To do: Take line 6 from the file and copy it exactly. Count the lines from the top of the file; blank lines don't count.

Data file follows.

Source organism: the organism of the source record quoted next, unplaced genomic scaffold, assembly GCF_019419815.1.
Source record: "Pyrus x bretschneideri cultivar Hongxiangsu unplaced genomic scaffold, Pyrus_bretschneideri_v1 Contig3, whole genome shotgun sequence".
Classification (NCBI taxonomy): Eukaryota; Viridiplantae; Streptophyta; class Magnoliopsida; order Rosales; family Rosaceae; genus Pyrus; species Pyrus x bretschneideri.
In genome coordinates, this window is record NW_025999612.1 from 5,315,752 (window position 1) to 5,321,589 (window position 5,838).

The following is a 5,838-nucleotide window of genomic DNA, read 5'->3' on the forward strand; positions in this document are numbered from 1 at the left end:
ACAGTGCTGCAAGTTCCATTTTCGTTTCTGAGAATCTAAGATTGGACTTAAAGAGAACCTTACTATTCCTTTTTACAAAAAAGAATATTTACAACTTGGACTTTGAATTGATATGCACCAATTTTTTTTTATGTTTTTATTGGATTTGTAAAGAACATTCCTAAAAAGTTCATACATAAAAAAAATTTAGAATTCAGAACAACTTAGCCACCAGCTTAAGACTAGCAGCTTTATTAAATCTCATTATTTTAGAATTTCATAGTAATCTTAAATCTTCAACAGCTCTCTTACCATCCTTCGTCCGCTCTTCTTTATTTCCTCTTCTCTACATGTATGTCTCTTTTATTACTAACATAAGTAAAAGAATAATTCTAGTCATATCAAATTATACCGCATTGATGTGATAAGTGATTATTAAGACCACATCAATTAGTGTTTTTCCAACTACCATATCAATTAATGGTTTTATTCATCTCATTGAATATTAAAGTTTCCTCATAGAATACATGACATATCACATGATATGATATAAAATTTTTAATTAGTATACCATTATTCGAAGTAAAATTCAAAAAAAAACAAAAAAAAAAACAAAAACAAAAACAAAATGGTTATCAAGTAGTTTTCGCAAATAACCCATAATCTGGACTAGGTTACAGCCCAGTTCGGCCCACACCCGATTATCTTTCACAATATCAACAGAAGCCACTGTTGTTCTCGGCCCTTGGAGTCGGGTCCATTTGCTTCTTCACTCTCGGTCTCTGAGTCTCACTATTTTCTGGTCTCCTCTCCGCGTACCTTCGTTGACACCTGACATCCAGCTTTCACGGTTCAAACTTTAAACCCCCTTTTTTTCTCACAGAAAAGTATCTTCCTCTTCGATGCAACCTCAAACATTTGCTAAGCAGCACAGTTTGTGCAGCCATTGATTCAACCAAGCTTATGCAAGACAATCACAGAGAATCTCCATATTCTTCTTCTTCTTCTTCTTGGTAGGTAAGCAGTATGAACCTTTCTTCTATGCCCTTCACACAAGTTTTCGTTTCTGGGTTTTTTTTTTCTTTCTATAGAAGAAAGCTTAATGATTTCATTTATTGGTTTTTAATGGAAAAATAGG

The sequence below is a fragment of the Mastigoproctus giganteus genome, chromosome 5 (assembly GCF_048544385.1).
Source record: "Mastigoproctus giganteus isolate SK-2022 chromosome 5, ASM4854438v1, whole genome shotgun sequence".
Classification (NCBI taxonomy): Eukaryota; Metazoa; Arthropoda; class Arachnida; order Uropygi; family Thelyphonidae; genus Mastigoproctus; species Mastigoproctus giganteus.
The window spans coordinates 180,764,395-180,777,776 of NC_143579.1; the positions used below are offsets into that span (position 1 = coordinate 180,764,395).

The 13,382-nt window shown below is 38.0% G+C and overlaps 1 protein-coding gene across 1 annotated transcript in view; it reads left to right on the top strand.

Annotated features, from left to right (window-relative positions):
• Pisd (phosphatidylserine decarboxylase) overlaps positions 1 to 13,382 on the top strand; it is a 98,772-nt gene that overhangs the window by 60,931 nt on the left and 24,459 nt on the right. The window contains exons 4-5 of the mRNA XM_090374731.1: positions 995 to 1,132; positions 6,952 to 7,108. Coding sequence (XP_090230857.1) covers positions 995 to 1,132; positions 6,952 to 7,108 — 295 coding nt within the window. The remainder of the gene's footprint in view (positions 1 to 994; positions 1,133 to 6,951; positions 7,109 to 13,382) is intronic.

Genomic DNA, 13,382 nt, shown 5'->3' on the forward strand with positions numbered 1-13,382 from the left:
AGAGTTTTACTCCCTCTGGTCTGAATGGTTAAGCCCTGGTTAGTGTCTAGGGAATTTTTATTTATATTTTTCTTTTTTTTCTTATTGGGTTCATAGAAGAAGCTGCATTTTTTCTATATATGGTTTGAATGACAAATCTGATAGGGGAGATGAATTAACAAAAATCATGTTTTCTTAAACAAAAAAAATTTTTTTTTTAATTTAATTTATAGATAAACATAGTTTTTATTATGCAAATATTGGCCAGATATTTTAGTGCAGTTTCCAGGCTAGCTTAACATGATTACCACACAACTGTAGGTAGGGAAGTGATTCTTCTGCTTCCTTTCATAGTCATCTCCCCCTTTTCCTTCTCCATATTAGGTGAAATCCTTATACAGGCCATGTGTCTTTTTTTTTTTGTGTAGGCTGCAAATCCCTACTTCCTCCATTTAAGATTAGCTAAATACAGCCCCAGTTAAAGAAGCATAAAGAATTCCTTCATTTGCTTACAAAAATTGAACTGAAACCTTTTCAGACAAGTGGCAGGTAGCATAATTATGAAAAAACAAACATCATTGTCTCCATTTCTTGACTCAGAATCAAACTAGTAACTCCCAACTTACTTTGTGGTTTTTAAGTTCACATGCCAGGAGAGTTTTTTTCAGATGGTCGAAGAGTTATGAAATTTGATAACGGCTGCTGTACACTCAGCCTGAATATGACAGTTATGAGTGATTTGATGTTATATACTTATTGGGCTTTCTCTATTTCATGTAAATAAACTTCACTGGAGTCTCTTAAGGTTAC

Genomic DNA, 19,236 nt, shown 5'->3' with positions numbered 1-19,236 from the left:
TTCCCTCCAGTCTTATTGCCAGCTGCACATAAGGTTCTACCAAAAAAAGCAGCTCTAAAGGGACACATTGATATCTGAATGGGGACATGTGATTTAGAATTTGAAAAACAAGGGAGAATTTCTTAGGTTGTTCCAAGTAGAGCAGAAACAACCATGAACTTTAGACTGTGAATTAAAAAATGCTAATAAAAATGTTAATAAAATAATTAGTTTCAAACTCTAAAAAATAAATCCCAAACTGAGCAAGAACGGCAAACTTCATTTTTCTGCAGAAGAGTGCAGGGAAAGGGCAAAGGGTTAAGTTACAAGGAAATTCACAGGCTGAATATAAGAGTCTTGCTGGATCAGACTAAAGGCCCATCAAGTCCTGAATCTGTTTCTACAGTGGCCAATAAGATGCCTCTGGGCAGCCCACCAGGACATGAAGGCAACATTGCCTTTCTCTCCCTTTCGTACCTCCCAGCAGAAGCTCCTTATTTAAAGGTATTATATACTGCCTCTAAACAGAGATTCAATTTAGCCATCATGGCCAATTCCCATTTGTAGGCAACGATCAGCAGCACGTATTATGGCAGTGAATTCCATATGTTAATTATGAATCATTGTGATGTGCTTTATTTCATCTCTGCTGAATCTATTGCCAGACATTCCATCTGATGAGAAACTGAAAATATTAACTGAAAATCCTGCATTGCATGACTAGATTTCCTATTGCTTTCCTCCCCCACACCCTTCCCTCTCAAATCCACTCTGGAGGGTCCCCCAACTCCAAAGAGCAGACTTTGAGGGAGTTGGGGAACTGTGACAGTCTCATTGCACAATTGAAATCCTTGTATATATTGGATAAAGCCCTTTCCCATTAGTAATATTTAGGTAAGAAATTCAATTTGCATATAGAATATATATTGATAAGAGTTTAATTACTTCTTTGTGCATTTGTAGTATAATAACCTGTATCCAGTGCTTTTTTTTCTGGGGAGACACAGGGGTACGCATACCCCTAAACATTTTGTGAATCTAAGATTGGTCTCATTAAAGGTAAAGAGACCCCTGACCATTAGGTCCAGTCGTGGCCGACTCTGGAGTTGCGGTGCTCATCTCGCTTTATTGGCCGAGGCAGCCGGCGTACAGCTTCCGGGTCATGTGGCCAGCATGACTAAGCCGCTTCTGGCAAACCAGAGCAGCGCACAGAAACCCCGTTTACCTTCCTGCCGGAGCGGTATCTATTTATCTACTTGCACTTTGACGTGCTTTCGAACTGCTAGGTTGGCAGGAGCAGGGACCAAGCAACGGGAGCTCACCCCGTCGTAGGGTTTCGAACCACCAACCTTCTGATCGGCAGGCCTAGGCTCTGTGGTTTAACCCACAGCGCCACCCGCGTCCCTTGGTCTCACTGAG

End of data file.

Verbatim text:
ACAGTGCTGCAAGTTCCATTTTCGTTTCTGAGAATCTAAGATTGGACTTAAAGAGAACCTTACTATTCCTTTTTACAAAAAAGAATATTTACAACTTGGACTTTGAATTGATATGCACCAATTTTTTTTTATGTTTTTATTGGATTTGTAAAGAACATTCCTAAAAAGTTCATACATAAAAAAAATTTAGAATTCAGAACAACTTAGCCACCAGCTTAAGACTAGCAGCTTTATTAAATCTCATTATTTTAGAATTTCATAGTAATCTTAAATCTTCAACAGCTCTCTTACCATCCTTCGTCCGCTCTTCTTTATTTCCTCTTCTCTACATGTATGTCTCTTTTATTACTAACATAAGTAAAAGAATAATTCTAGTCATATCAAATTATACCGCATTGATGTGATAAGTGATTATTAAGACCACATCAATTAGTGTTTTTCCAACTACCATATCAATTAATGGTTTTATTCATCTCATTGAATATTAAAGTTTCCTCATAGAATACATGACATATCACATGATATGATATAAAATTTTTAATTAGTATACCATTATTCGAAGTAAAATTCAAAAAAAAACAAAAAAAAAAACAAAAACAAAAACAAAATGGTTATCAAGTAGTTTTCGCAAATAACCCATAATCTGGACTAGGTTACAGCCCAGTTCGGCCCACACCCGATTATCTTTCACAATATCAACAGAAGCCACTGTTGTTCTCGGCCCTTGGAGTCGGGTCCATTTGCTTCTTCACTCTCGGTCTCTGAGTCTCACTATTTTCTGGTCTCCTCTCCGCGTACCTTCGTTGACACCTGACATCCAGCTTTCACGGTTCAAACTTTAAACCCCCTTTTTTTCTCACAGAAAAGTATCTTCCTCTTCGATGCAACCTCAAACATTTGCTAAGCAGCACAGTTTGTGCAGCCATTGATTCAACCAAGCTTATGCAAGACAATCACAGAGAATCTCCATATTCTTCTTCTTCTTCTTCTTGGTAGGTAAGCAGTATGAACCTTTCTTCTATGCCCTTCACACAAGTTTTCGTTTCTGGGTTTTTTTTTTCTTTCTATAGAAGAAAGCTTAATGATTTCATTTATTGGTTTTTAATGGAAAAATAGG